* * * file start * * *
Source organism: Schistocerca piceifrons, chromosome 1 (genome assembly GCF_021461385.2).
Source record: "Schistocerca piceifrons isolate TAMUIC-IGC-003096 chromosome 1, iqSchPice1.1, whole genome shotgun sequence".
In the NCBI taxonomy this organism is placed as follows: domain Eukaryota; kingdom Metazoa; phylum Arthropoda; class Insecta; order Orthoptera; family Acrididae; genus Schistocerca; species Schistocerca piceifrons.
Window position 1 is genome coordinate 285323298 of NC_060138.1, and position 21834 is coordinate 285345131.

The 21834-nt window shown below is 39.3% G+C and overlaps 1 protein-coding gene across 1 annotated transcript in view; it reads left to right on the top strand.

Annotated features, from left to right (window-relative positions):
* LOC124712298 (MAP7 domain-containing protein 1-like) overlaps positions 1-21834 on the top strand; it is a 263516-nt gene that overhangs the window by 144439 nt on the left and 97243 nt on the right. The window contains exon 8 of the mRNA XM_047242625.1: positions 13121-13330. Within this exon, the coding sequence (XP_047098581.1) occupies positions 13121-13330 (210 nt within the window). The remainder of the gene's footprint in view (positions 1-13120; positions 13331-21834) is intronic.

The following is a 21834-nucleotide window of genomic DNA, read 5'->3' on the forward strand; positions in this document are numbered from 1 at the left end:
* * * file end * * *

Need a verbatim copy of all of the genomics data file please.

Source organism: Schistocerca piceifrons, chromosome 1 (genome assembly GCF_021461385.2).
Source record: "Schistocerca piceifrons isolate TAMUIC-IGC-003096 chromosome 1, iqSchPice1.1, whole genome shotgun sequence".
In the NCBI taxonomy this organism is placed as follows: domain Eukaryota; kingdom Metazoa; phylum Arthropoda; class Insecta; order Orthoptera; family Acrididae; genus Schistocerca; species Schistocerca piceifrons.
Window position 1 is genome coordinate 285323298 of NC_060138.1, and position 21834 is coordinate 285345131.

The 21834-nt window shown below is 39.3% G+C and overlaps 1 protein-coding gene across 1 annotated transcript in view; it reads left to right on the top strand.

Annotated features, from left to right (window-relative positions):
* LOC124712298 (MAP7 domain-containing protein 1-like) overlaps positions 1-21834 on the top strand; it is a 263516-nt gene that overhangs the window by 144439 nt on the left and 97243 nt on the right. The window contains exon 8 of the mRNA XM_047242625.1: positions 13121-13330. Within this exon, the coding sequence (XP_047098581.1) occupies positions 13121-13330 (210 nt within the window). The remainder of the gene's footprint in view (positions 1-13120; positions 13331-21834) is intronic.

The following is a 21834-nucleotide window of genomic DNA, read 5'->3' on the forward strand; positions in this document are numbered from 1 at the left end: